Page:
The use of standard components and basic construction resulted in rapid production rates with over 200 houses built a week, and 11,000 units completed by 1964. The housing type was called a “core house” – effectively a single room and raised veranda. The idea was for the residents to gradually extend the houses as required, according to a prescribed plan and building standard.

As part of my research I spoke to some residents who have lived in the settlement since the early 1960s. They can remember the developments that have taken place. They can recall some larger families being forced to move from substantial multi-room structures to one simple room which resulted in overcrowded and unsanitary conditions.

Extensions and modifications to the core houses have been limited, although most have added an extra room and extended the front porch. Water is still obtained via a stand-pipe which serves as the local gathering place. There are shared latrines (which are generally unpopular) although many residents have constructed their own bathhouses.

Undelivered promises

The promise of material modernisation has still not been delivered. A small primary school was built along with the core houses and more recently a secondary school has been constructed by the residents. A shop provides basic supplies and most residents keep goats and chickens and grow fruit and vegetables. The settlement has been criticised for its unauthorised structures and land use, but without this cultivation, such a remote town could not have survived.

While the development has not quite adhered to the plan and early proposals inflicted hardship on many, it is now very much a thriving settlement. Basic social amenities are slowly being added as the village sees fit.

Formal planning and the precise placing of buildings, overly prescriptive building regulations and rule-making have yielded to a schematic set of principles that devolve far greater control to residents and they should be commended for their efforts.

Lessons learned

The Akosombo plan is a pristine example of top-down planning with a highly controlled environment. But it only managed to house a small and privileged portion of society. If this model can be funded and delivered to a large community it is certainly a valid and attractive option.

Where this is not possible, New Ajena offers another route, one that is more inclusive and reliant on the goodwill and hard work of the community, but one that shows how large populations can be rehoused quickly.

Of course, it need not be a case of one or the other, and the planned Akosombo model, with associated satellite self-built villages, could deliver a sustainable and affordable solution to housing in Ghana.The Conversation

 

Iain Jackson, Professor and Architect, University of Liverpool

This article is republished from The Conversation under a Creative Commons license. Read the original article.

Ghana has a rich folkloric tradition that includes Adinkra symbols, Kente cloth, traditional festivals, music and storytelling. Perhaps one of Ghana’s best known folk characters is Ananse, the spider god and trickster, after whom the Ghanaian storytelling tradition Anansesem is named.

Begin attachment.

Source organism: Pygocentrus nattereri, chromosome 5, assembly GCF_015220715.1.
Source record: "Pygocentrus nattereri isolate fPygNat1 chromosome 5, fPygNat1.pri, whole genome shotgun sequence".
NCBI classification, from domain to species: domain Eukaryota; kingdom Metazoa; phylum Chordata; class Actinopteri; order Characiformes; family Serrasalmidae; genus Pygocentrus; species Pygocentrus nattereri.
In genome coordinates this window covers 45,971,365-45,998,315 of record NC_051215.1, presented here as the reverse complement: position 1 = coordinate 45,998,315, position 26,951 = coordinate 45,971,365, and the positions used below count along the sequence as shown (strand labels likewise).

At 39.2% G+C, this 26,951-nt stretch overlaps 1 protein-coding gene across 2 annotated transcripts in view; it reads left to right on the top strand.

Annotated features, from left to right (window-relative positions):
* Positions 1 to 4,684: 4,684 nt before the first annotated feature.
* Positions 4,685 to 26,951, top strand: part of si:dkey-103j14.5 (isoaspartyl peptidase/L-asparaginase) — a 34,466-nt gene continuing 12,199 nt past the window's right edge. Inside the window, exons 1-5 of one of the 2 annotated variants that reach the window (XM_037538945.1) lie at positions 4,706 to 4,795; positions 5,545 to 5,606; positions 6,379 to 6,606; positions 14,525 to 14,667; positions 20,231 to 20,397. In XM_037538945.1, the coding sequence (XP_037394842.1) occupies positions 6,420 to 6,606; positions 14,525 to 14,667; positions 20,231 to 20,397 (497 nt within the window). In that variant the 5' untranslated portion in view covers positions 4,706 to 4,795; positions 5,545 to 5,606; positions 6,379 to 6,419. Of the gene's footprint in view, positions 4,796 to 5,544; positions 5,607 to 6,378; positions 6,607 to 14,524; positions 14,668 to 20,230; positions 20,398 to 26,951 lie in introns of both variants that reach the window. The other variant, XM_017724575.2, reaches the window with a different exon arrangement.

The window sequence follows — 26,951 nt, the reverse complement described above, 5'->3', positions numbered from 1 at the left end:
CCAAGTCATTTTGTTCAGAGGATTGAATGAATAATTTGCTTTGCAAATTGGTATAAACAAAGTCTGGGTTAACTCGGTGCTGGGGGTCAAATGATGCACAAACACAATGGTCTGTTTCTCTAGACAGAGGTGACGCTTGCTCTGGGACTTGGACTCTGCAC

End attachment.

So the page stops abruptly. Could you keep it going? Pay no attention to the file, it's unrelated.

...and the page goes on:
Ghana also has some of the world’s most restrictive laws on the use of its folklore. The country’s 2005 Copyright Act defines folklore as “the literary, artistic and scientific expressions belonging to the cultural heritage of Ghana which are created, preserved and developed by ethnic communities of Ghana or by an unidentified Ghanaian author”.

This suggests that the legislation, which is an update of a 1985 law, applies equally to traditional works where the author is unknown and new works derived from folklore where the author is known.

The rights in these works are “vested in the President on behalf of and in trust for the people of the republic”. These rights are also deemed to exist in perpetuity. This means that works which qualify as folkloric will never fall into the public domain – and will never be free to use.

The 1985 Act only restricted use of Ghana’s folklore by foreigners. The 2005 Act extended this to Ghanaian nationals. In principle, this means that a Ghanaian artist wishing to use Ananse stories, or a musician who wants to rework old folk songs or musical rhythms must first seek approval from the National Folklore Board and pay an undisclosed fee.

This is deeply problematic. Following independence in 1957, many artists have explicitly and habitually drawn on Ghana’s folk traditions to develop today’s creative industries. The 2005 Act means that the current generation of cultural practitioners must either seek permission to use and rework their cultural heritage, or look elsewhere for inspiration.

There is clearly a balance to be struck between safeguarding and access when it comes to the protection of a state’s cultural heritage. However, it is important to acknowledge that while Ghana’s legislation appears to tip towards protection at the expense of access, it restricts growth in the creative industries by discouraging artists from engaging with their national cultural heritage.

History of protection

Ethnomusicologist and musician John Collins has noted that the development of the 2005 Act was partly in response to US singer Paul Simon’s use of a melody taken from the song ‘Yaa Amponsah’ for his 1990 album 'The Rhythm of the Saints’.

Simon attributed this melody to the Ghanaian musician Jacob Sam and his band the Kumasi Trio. But on further investigation the Ghanaian government asserted that the melody was a work of folklore and so, belonged to the state.

From this, two things are clear. Firstly, in Ghana folklore belongs to the state and not the originating communities that predate the modern state. Secondly, Jacob Sam received no recompense for Simon’s use of the work, with all royalties owed on the work flowing back the government.